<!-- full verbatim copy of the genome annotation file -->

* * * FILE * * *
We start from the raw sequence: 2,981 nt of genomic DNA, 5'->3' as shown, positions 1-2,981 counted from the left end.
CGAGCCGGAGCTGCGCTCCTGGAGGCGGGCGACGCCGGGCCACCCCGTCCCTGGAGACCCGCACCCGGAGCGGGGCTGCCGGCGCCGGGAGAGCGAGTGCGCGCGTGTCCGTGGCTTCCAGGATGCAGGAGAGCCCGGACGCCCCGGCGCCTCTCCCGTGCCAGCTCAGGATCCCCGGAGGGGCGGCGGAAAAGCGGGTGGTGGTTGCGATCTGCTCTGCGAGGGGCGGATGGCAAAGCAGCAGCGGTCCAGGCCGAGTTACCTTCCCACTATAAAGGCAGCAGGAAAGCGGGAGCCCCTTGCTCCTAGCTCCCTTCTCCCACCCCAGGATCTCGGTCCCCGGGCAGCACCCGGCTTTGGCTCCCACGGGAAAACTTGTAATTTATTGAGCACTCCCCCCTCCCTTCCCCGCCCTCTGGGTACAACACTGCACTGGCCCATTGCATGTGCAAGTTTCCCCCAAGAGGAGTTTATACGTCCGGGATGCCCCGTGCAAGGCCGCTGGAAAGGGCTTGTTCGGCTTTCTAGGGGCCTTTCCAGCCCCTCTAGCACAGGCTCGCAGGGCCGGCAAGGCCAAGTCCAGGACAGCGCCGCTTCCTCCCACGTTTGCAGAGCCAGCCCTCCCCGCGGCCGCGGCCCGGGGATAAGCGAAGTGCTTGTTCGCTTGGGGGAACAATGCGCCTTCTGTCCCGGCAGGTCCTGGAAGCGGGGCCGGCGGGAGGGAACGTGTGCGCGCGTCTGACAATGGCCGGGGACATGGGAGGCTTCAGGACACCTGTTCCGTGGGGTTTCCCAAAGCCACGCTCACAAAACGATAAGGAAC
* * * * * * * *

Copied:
We start from the raw sequence: 2,981 nt of genomic DNA, 5'->3' as shown, positions 1-2,981 counted from the left end.
CGAGCCGGAGCTGCGCTCCTGGAGGCGGGCGACGCCGGGCCACCCCGTCCCTGGAGACCCGCACCCGGAGCGGGGCTGCCGGCGCCGGGAGAGCGAGTGCGCGCGTGTCCGTGGCTTCCAGGATGCAGGAGAGCCCGGACGCCCCGGCGCCTCTCCCGTGCCAGCTCAGGATCCCCGGAGGGGCGGCGGAAAAGCGGGTGGTGGTTGCGATCTGCTCTGCGAGGGGCGGATGGCAAAGCAGCAGCGGTCCAGGCCGAGTTACCTTCCCACTATAAAGGCAGCAGGAAAGCGGGAGCCCCTTGCTCCTAGCTCCCTTCTCCCACCCCAGGATCTCGGTCCCCGGGCAGCACCCGGCTTTGGCTCCCACGGGAAAACTTGTAATTTATTGAGCACTCCCCCCTCCCTTCCCCGCCCTCTGGGTACAACACTGCACTGGCCCATTGCATGTGCAAGTTTCCCCCAAGAGGAGTTTATACGTCCGGGATGCCCCGTGCAAGGCCGCTGGAAAGGGCTTGTTCGGCTTTCTAGGGGCCTTTCCAGCCCCTCTAGCACAGGCTCGCAGGGCCGGCAAGGCCAAGTCCAGGACAGCGCCGCTTCCTCCCACGTTTGCAGAGCCAGCCCTCCCCGCGGCCGCGGCCCGGGGATAAGCGAAGTGCTTGTTCGCTTGGGGGAACAATGCGCCTTCTGTCCCGGCAGGTCCTGGAAGCGGGGCCGGCGGGAGGGAACGTGTGCGCGCGTCTGACAATGGCCGGGGACATGGGAGGCTTCAGGACACCTGTTCCGTGGGGTTTCCCAAAGCCACGCTCACAAAACGATAAGGAAC